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Leadership in Law 2014: Joseph T. Bumbleburg

President/senior partner, Ball Eggleston P.C., Lafayette • Indiana University Maurer School of Law, 1961

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15col-Bumbleburg.jpg Joseph T. Bumbleburg (Photo by Vincent Walter)

When Joseph T. Bumbleburg earned his law degree in 1961, instead of joining a firm, he shipped out on active duty in the Judge Advocate General’s Corps until 1964. He was commissioned First Lieutenant in the U.S. Army Reserve. He joined Ball Eggleston P.C. in 1964, where he focuses on real estate development, municipal law, zoning and subdivision law. He also has extensive civil trial experience. Joe serves as judge advocate for the American Legion Department of Indiana, a position he’s held since 1999. He’s active with his law school alma mater, often serving as a judge for the Sherman Minton Moot Court Competition. Joe was on the board of trustees for Ivy Tech Community College for 15 years and currently sits on the board of directors for the Tippecanoe County chapter of the American Red Cross.

You’ve been practicing law for 50 years. What legal skills or traditions have faded away over the years that you would like to see return?

Civility; extemporaneous speaking in the courtroom.

We hear a lot about civility. Have you noticed a change in how attorneys treat each other since you began practicing?

Yes. The “take no prisoners” attitude and the use of discovery not as a legal tool, but as a weapon.

If you couldn’t be a lawyer, what would you do for a living?

Teach history.

Who is your favorite fictional lawyer?

Atticus Finch (“To Kill a Mockingbird”); Hans Rolfe (“Judgment at Nuremburg”).

What is the best thing about practicing law in Lafayette?

Lafayette is home, and I’m helping many people that I grew up with.

What was the worst or most memorable job you had prior to becoming an attorney?

I enjoyed three years of military practice in the Army and attendance at the U.S. Army Infantry School that was required before the Judge Advocate School.

What’s something you’ve learned over the years that you wish you could go back in time and tell your younger self?

Make time to be with family.

What are some tips for achieving a work/life balance?

Find a hobby and do it.

What hobbies do you enjoy?

Antiques and going to auctions.

What’s something about you not many people know?

I tend to be an open book.

Why practice in the area of law that you do?

I enjoy it. It’s a field that needs to be done.

What’s been the biggest change in the practice of law you’ve seen since you began?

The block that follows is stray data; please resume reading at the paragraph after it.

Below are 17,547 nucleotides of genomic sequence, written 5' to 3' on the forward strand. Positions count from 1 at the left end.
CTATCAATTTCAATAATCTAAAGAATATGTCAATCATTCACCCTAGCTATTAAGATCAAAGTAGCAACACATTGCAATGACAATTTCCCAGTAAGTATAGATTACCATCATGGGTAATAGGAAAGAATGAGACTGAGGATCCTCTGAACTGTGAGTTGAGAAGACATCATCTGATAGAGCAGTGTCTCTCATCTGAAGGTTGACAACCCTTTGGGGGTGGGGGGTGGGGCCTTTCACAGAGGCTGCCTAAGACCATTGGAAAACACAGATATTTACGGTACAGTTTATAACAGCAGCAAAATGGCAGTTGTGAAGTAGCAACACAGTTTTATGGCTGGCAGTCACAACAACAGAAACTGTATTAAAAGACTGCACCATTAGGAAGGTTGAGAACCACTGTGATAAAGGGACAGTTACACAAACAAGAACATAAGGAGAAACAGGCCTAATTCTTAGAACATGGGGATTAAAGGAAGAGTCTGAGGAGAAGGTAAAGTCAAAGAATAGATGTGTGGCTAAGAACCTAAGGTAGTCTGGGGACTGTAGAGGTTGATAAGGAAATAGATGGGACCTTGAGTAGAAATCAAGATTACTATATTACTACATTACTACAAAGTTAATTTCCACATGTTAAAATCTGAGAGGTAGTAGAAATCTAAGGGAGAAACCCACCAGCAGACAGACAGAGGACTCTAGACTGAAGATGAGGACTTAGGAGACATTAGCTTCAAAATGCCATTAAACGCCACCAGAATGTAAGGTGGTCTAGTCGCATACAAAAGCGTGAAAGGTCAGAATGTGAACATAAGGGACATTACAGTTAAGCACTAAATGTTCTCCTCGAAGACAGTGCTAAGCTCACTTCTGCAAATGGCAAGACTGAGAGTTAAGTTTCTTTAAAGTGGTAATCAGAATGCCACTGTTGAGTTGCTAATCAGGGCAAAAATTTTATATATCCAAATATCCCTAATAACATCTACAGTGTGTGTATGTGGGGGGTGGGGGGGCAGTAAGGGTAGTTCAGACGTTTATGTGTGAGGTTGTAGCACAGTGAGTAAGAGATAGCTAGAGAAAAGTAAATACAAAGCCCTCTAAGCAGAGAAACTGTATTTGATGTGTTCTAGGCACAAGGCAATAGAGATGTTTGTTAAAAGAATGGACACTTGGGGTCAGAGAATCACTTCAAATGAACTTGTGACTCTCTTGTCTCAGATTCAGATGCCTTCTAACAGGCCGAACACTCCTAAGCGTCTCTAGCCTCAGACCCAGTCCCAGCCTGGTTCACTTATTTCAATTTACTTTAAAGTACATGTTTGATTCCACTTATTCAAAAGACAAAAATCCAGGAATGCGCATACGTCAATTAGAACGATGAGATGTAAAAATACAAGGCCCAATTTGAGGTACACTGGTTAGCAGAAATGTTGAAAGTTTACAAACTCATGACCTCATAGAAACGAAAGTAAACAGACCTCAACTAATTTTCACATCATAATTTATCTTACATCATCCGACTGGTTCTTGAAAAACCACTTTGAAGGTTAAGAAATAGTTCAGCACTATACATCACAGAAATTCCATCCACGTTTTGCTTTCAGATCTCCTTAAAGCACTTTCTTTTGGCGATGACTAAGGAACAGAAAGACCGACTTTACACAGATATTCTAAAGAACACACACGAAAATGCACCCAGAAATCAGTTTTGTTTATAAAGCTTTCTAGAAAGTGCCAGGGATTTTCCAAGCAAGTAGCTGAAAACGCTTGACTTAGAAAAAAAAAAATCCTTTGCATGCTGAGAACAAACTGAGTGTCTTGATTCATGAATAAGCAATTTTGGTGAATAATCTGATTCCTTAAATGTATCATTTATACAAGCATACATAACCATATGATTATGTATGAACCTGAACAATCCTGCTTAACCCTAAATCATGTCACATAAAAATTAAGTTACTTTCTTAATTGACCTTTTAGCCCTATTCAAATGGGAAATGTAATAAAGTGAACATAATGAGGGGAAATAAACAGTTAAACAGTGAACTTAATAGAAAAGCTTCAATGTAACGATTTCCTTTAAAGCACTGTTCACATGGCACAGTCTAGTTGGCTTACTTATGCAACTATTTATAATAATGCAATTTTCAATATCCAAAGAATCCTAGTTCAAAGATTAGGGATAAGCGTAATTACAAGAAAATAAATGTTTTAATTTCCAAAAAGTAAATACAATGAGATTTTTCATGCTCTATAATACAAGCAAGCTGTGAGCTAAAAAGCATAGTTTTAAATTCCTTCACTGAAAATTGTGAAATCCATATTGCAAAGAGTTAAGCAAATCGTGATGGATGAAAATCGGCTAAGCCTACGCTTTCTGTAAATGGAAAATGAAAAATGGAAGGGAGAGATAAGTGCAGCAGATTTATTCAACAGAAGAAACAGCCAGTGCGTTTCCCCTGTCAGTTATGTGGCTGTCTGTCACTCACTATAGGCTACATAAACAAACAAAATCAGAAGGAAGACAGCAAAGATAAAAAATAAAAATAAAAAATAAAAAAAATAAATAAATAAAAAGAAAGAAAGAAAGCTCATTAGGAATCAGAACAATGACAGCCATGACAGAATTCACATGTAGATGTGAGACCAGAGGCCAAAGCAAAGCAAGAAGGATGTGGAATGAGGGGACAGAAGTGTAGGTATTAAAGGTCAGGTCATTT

Computers and electronic research.

Why do you think people often have negative stereotypes about lawyers?

TV has not helped. Many people do not know what lawyers really do.

What civic cause is the most important to you?

Continued growth of Ivy Tech Community College of Indiana.


 

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  1. First comment on this thread is a fitting final comment on this thread, as that the MCBA never answered Duncan's fine question, and now even Eric Holder agrees that the MCBA was in material error as to the facts: "I don't get it" from Duncan December 1, 2014 5:10 PM "The Grand Jury met for 25 days and heard 70 hours of testimony according to this article and they made a decision that no crime occurred. On what basis does the MCBA conclude that their decision was "unjust"? What special knowledge or evidence does the MCBA have that the Grand Jury hearing this matter was unaware of? The system that we as lawyers are sworn to uphold made a decision that there was insufficient proof that officer committed a crime. How can any of us say we know better what was right than the jury that actually heard all of the the evidence in this case."

  2. wow is this a bunch of bs! i know the facts!

  3. MCBA .... time for a new release about your entire membership (or is it just the alter ego) being "saddened and disappointed" in the failure to lynch a police officer protecting himself in the line of duty. But this time against Eric Holder and the Federal Bureau of Investigation: "WASHINGTON — Justice Department lawyers will recommend that no civil rights charges be brought against the police officer who fatally shot an unarmed teenager in Ferguson, Mo., after an F.B.I. investigation found no evidence to support charges, law enforcement officials said Wednesday." http://www.nytimes.com/2015/01/22/us/justice-department-ferguson-civil-rights-darren-wilson.html?ref=us&_r=0

  4. Dr wail asfour lives 3 hours from the hospital,where if he gets an emergency at least he needs three hours,while even if he is on call he should be in a location where it gives him max 10 minutes to be beside the patient,they get paid double on their on call days ,where look how they handle it,so if the death of the patient occurs on weekend and these doctors still repeat same pattern such issue should be raised,they should be closer to the patient.on other hand if all the death occured on the absence of the Dr and the nurses handle it,the nurses should get trained how to function appearntly they not that good,if the Dr lives 3 hours far from the hospital on his call days he should sleep in the hospital

  5. It's a capital offense...one for you Latin scholars..

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